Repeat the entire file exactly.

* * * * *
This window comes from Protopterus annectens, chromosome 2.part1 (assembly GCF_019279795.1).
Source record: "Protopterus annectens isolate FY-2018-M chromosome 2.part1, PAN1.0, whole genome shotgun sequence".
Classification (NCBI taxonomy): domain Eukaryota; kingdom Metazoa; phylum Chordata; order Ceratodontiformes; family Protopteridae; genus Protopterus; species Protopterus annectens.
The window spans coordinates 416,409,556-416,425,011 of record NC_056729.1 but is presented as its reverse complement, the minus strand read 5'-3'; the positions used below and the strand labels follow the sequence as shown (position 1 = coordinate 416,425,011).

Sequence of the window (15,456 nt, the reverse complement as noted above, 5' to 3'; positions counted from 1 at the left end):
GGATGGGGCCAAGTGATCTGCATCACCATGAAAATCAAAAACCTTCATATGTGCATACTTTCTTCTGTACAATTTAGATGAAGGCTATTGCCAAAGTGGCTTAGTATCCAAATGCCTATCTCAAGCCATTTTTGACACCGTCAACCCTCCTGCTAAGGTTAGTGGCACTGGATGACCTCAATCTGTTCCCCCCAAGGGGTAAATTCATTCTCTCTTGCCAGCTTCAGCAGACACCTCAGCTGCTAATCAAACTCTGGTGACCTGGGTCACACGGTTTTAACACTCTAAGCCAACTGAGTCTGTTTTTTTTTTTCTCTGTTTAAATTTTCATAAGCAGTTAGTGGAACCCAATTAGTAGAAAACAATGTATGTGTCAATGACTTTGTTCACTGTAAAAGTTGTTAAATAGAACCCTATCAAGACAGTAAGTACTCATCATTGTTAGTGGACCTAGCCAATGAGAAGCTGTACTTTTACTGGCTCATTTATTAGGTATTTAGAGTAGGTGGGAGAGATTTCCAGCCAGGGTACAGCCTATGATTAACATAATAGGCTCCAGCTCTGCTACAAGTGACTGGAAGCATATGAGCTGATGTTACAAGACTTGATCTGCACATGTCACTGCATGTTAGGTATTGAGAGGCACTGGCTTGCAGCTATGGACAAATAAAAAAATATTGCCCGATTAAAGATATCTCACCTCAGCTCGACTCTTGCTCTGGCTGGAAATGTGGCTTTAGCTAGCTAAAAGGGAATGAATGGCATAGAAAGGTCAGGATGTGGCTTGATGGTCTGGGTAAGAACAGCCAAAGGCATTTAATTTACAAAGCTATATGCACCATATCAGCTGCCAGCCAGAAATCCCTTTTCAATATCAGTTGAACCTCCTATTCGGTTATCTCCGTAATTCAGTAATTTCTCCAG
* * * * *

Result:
This window comes from Protopterus annectens, chromosome 2.part1 (assembly GCF_019279795.1).
Source record: "Protopterus annectens isolate FY-2018-M chromosome 2.part1, PAN1.0, whole genome shotgun sequence".
Classification (NCBI taxonomy): domain Eukaryota; kingdom Metazoa; phylum Chordata; order Ceratodontiformes; family Protopteridae; genus Protopterus; species Protopterus annectens.
The window spans coordinates 416,409,556-416,425,011 of record NC_056729.1 but is presented as its reverse complement, the minus strand read 5'-3'; the positions used below and the strand labels follow the sequence as shown (position 1 = coordinate 416,425,011).

Sequence of the window (15,456 nt, the reverse complement as noted above, 5' to 3'; positions counted from 1 at the left end):
GGATGGGGCCAAGTGATCTGCATCACCATGAAAATCAAAAACCTTCATATGTGCATACTTTCTTCTGTACAATTTAGATGAAGGCTATTGCCAAAGTGGCTTAGTATCCAAATGCCTATCTCAAGCCATTTTTGACACCGTCAACCCTCCTGCTAAGGTTAGTGGCACTGGATGACCTCAATCTGTTCCCCCCAAGGGGTAAATTCATTCTCTCTTGCCAGCTTCAGCAGACACCTCAGCTGCTAATCAAACTCTGGTGACCTGGGTCACACGGTTTTAACACTCTAAGCCAACTGAGTCTGTTTTTTTTTTTCTCTGTTTAAATTTTCATAAGCAGTTAGTGGAACCCAATTAGTAGAAAACAATGTATGTGTCAATGACTTTGTTCACTGTAAAAGTTGTTAAATAGAACCCTATCAAGACAGTAAGTACTCATCATTGTTAGTGGACCTAGCCAATGAGAAGCTGTACTTTTACTGGCTCATTTATTAGGTATTTAGAGTAGGTGGGAGAGATTTCCAGCCAGGGTACAGCCTATGATTAACATAATAGGCTCCAGCTCTGCTACAAGTGACTGGAAGCATATGAGCTGATGTTACAAGACTTGATCTGCACATGTCACTGCATGTTAGGTATTGAGAGGCACTGGCTTGCAGCTATGGACAAATAAAAAAATATTGCCCGATTAAAGATATCTCACCTCAGCTCGACTCTTGCTCTGGCTGGAAATGTGGCTTTAGCTAGCTAAAAGGGAATGAATGGCATAGAAAGGTCAGGATGTGGCTTGATGGTCTGGGTAAGAACAGCCAAAGGCATTTAATTTACAAAGCTATATGCACCATATCAGCTGCCAGCCAGAAATCCCTTTTCAATATCAGTTGAACCTCCTATTCGGTTATCTCCGTAATTCAGTAATTTCTCCAG